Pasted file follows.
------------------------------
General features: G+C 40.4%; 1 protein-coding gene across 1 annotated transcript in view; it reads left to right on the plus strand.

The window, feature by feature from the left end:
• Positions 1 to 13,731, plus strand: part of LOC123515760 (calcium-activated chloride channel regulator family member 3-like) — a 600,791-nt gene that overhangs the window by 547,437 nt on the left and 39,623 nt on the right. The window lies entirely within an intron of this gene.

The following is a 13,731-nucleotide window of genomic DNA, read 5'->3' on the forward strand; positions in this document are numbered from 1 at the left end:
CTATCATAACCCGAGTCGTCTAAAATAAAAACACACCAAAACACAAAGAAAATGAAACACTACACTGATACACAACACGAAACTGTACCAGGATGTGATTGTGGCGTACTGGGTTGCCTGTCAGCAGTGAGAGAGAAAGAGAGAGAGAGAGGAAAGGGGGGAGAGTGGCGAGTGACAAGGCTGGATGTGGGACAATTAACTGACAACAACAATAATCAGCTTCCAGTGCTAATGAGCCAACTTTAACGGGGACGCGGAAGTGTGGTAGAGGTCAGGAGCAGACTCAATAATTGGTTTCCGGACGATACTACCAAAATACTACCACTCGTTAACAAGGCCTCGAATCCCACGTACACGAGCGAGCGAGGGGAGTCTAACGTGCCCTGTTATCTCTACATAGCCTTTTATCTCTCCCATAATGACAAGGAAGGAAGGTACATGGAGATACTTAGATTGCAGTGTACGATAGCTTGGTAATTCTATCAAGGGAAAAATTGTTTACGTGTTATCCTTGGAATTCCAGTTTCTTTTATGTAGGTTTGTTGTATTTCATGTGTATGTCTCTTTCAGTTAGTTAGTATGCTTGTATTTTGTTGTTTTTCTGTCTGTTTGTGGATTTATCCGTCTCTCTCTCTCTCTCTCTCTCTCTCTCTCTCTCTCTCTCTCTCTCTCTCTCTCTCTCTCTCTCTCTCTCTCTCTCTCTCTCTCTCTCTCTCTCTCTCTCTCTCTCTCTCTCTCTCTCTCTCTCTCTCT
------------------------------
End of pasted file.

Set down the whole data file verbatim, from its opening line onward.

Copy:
General features: G+C 40.4%; 1 protein-coding gene across 1 annotated transcript in view; it reads left to right on the plus strand.

The window, feature by feature from the left end:
• Positions 1 to 13,731, plus strand: part of LOC123515760 (calcium-activated chloride channel regulator family member 3-like) — a 600,791-nt gene that overhangs the window by 547,437 nt on the left and 39,623 nt on the right. The window lies entirely within an intron of this gene.

The following is a 13,731-nucleotide window of genomic DNA, read 5'->3' on the forward strand; positions in this document are numbered from 1 at the left end:
CTATCATAACCCGAGTCGTCTAAAATAAAAACACACCAAAACACAAAGAAAATGAAACACTACACTGATACACAACACGAAACTGTACCAGGATGTGATTGTGGCGTACTGGGTTGCCTGTCAGCAGTGAGAGAGAAAGAGAGAGAGAGAGGAAAGGGGGGAGAGTGGCGAGTGACAAGGCTGGATGTGGGACAATTAACTGACAACAACAATAATCAGCTTCCAGTGCTAATGAGCCAACTTTAACGGGGACGCGGAAGTGTGGTAGAGGTCAGGAGCAGACTCAATAATTGGTTTCCGGACGATACTACCAAAATACTACCACTCGTTAACAAGGCCTCGAATCCCACGTACACGAGCGAGCGAGGGGAGTCTAACGTGCCCTGTTATCTCTACATAGCCTTTTATCTCTCCCATAATGACAAGGAAGGAAGGTACATGGAGATACTTAGATTGCAGTGTACGATAGCTTGGTAATTCTATCAAGGGAAAAATTGTTTACGTGTTATCCTTGGAATTCCAGTTTCTTTTATGTAGGTTTGTTGTATTTCATGTGTATGTCTCTTTCAGTTAGTTAGTATGCTTGTATTTTGTTGTTTTTCTGTCTGTTTGTGGATTTATCCGTCTCTCTCTCTCTCTCTCTCTCTCTCTCTCTCTCTCTCTCTCTCTCTCTCTCTCTCTCTCTCTCTCTCTCTCTCTCTCTCTCTCTCTCTCTCTCTCTCTCTCTCTCTCTCTCTCTCTCTCTCTCTCTCT